Other, Students

Georgetown Student’s Innovative Startup Uses Inclusive Technologies to Bridge Digital Divide

Kartikeya Uniyal

Inspired by the remote learning possibilities developed in response to the pandemic, Kartikeya Uniyal, a student at QF partner Georgetown University in Qatar (GU-Q), is launching Access Labs, an innovative ed-tech platform that aims to provide access to digital learning opportunities using a mix of web and chatbot technology that helps bridge the digital divide. 

The educational service startup was founded by Kartikeya and his partner Stuti Tanotra at the University of Delhi, and aims to develop accessible, engaging, and outcome-oriented skills training for students grades 8-12. The first phase of the program launch is a website and online delivery of courses, with plans to expand into offline access using popular text-based messaging apps. That’s where chatbots, conversational tools used to automate communications, come in.

“We are reinventing online training content for chatbot delivery systems. That means a student who doesn’t have access to the internet or a laptop can still take a valuable skill building course using their phone and the same messaging service they use to keep in touch with their friends and family,” explained Kartikeya, who received support from the Peace Innovation Institute and the Peace Innovation Lab at Stanford University on the project.

The internet has seen a proliferation of online learning opportunities. But you still have to either pay to receive a certification, or have a computer or digital device, reliable access to the internet, and an understanding of how to find and benefit from these resources, explained Kartikeya.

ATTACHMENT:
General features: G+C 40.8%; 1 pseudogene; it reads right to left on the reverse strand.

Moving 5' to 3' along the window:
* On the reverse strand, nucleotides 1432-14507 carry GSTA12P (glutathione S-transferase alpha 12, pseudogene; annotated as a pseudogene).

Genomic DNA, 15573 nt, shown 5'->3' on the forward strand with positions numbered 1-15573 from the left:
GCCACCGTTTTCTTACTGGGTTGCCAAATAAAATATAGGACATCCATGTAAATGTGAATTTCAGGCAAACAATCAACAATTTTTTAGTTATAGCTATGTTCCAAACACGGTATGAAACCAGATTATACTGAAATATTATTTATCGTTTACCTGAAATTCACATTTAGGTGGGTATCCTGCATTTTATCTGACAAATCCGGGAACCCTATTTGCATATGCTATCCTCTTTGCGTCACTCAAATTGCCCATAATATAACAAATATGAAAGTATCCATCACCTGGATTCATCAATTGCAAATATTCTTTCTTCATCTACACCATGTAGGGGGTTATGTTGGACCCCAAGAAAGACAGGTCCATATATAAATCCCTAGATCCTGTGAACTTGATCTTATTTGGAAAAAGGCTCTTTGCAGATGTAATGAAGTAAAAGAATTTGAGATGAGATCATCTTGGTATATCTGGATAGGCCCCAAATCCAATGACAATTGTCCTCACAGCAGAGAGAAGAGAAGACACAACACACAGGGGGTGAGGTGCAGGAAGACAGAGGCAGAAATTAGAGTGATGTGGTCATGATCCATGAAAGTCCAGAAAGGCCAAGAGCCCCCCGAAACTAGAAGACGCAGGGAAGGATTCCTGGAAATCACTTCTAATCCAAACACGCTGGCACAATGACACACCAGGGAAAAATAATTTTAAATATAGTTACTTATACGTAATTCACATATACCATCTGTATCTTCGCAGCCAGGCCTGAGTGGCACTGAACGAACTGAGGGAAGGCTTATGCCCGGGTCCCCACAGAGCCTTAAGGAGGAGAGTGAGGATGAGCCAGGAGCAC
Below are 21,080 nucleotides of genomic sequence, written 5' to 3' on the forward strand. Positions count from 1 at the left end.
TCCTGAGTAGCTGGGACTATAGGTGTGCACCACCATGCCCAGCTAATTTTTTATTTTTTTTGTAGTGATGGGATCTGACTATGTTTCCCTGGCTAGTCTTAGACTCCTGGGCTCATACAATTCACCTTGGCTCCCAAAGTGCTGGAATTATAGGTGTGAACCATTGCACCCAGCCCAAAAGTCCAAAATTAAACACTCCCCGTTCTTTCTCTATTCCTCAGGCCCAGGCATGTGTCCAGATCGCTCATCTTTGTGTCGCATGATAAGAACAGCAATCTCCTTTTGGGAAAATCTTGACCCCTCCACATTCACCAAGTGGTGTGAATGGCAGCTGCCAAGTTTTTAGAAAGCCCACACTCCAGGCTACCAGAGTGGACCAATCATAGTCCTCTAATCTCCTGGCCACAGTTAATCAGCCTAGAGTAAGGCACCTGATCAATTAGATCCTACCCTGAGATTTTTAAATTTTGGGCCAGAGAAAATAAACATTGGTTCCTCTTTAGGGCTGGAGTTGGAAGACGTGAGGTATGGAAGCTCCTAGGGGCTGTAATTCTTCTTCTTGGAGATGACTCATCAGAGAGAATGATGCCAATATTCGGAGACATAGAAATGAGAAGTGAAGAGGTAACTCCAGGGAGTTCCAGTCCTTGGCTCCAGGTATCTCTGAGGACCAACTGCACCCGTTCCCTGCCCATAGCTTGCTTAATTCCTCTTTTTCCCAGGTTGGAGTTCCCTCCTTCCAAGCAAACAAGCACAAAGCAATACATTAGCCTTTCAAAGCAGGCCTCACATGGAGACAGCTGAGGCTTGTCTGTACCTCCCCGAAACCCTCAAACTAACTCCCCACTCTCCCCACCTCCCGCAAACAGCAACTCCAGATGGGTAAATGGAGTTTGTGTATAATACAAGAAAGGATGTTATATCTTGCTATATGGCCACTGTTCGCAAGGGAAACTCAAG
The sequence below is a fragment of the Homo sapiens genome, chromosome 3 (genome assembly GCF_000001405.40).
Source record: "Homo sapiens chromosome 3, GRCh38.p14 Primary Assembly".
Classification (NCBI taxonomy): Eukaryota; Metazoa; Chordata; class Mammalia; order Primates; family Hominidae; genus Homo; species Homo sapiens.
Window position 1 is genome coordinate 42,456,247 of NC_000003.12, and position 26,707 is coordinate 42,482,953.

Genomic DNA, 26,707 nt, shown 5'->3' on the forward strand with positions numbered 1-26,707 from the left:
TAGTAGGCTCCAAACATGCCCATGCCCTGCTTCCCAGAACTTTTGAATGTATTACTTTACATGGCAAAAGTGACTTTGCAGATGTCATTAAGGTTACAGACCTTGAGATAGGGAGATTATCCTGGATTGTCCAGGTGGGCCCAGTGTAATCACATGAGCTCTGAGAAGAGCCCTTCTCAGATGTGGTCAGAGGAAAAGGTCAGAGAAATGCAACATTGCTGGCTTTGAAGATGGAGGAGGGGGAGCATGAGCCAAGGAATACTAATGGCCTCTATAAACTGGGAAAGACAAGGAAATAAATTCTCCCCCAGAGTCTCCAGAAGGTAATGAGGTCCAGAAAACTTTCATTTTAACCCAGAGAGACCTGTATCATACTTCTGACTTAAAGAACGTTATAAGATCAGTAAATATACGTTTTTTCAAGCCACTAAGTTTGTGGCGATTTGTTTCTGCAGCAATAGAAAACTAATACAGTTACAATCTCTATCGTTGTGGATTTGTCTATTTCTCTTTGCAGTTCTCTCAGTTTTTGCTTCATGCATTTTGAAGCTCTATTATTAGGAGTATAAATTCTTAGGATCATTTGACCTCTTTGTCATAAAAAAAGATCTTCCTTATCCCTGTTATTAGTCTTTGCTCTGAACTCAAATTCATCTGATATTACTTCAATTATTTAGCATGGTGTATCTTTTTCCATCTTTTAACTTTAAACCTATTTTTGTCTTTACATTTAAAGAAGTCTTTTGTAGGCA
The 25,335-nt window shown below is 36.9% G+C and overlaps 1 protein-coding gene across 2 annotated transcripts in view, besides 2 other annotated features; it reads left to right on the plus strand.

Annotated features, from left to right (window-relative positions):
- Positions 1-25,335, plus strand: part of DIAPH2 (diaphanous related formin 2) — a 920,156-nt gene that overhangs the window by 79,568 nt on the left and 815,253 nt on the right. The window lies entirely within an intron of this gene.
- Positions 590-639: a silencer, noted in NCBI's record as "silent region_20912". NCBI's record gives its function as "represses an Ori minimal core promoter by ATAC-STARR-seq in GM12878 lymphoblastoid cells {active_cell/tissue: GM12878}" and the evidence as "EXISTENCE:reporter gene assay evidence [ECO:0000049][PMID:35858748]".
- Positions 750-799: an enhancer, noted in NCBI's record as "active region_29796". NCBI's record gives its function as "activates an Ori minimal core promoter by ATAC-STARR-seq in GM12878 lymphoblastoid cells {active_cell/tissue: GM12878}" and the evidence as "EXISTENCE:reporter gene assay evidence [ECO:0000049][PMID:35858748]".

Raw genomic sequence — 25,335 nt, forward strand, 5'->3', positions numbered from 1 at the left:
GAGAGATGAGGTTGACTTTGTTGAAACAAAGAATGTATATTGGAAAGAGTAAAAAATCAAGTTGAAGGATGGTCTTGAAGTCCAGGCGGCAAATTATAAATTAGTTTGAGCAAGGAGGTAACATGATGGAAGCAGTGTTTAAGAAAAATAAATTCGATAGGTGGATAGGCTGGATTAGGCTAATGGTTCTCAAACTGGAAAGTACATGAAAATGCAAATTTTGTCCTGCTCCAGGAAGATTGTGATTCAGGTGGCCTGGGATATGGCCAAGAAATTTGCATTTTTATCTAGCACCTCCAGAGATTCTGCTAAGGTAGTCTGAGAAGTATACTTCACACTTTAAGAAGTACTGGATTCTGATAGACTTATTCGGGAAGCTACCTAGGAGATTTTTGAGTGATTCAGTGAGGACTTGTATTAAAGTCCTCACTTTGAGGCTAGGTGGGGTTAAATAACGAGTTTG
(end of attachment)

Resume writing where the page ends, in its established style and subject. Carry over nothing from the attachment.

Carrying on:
“This is why for many communities, even free training is inaccessible. Most knowledge is currently hidden either behind paywalls or infrastructure that is designed to be suitable only for a select few.  We want Access Labs to close this gap through digital delivery methods that overcome barriers, helping to create a more decentralized and democratized learning ecosystem.”

With a focus on skills for the future, Kartikeya and his partner plan to introduce programs on topics such as sustainability, entrepreneurship, social and cultural awareness, and data science, which outdated public school curriculums aren’t providing to underserved communities. His project has already received over $2,500 USD in award funding from Georgetown University in Washington, DC, including a Penner Family Experiences Award and a Social Innovation and Public Service (SIPS) Fund grant. The project is also recognized as a Clinton Global Initiative University approved solution for making education accessible. 

The challenge for the startup is in adapting already available content to chatbots that use machine learning to provide an engaging experience for the user. To do that, Kartikeya and his partner conducted extensive research into futuristic models of delivery for people with low tech resources or who aren’t very familiar with digital tools “I even did a test run with my mother and grandmother, and I found that what works best is if the training content is delivered in a conversational style and uses contemporary methods of education delivery like gamification which are missing from traditional classrooms. That’s very different from conventional learning models.”

The skills taught by Access Labs in particular, explained Kartikeya, are well suited for automated delivery systems. “When it comes to 21st Century skills, you can’t take the same rote learning approach that is used in many classrooms. Our focus is not simply to create a top-down method of instruction, but to involve the student in the learning process by increasing engagement through experiential learning. The future of education emphasizes how you learn, how you adapt, not just the content. Learning isn’t just an outcome, it’s a process.”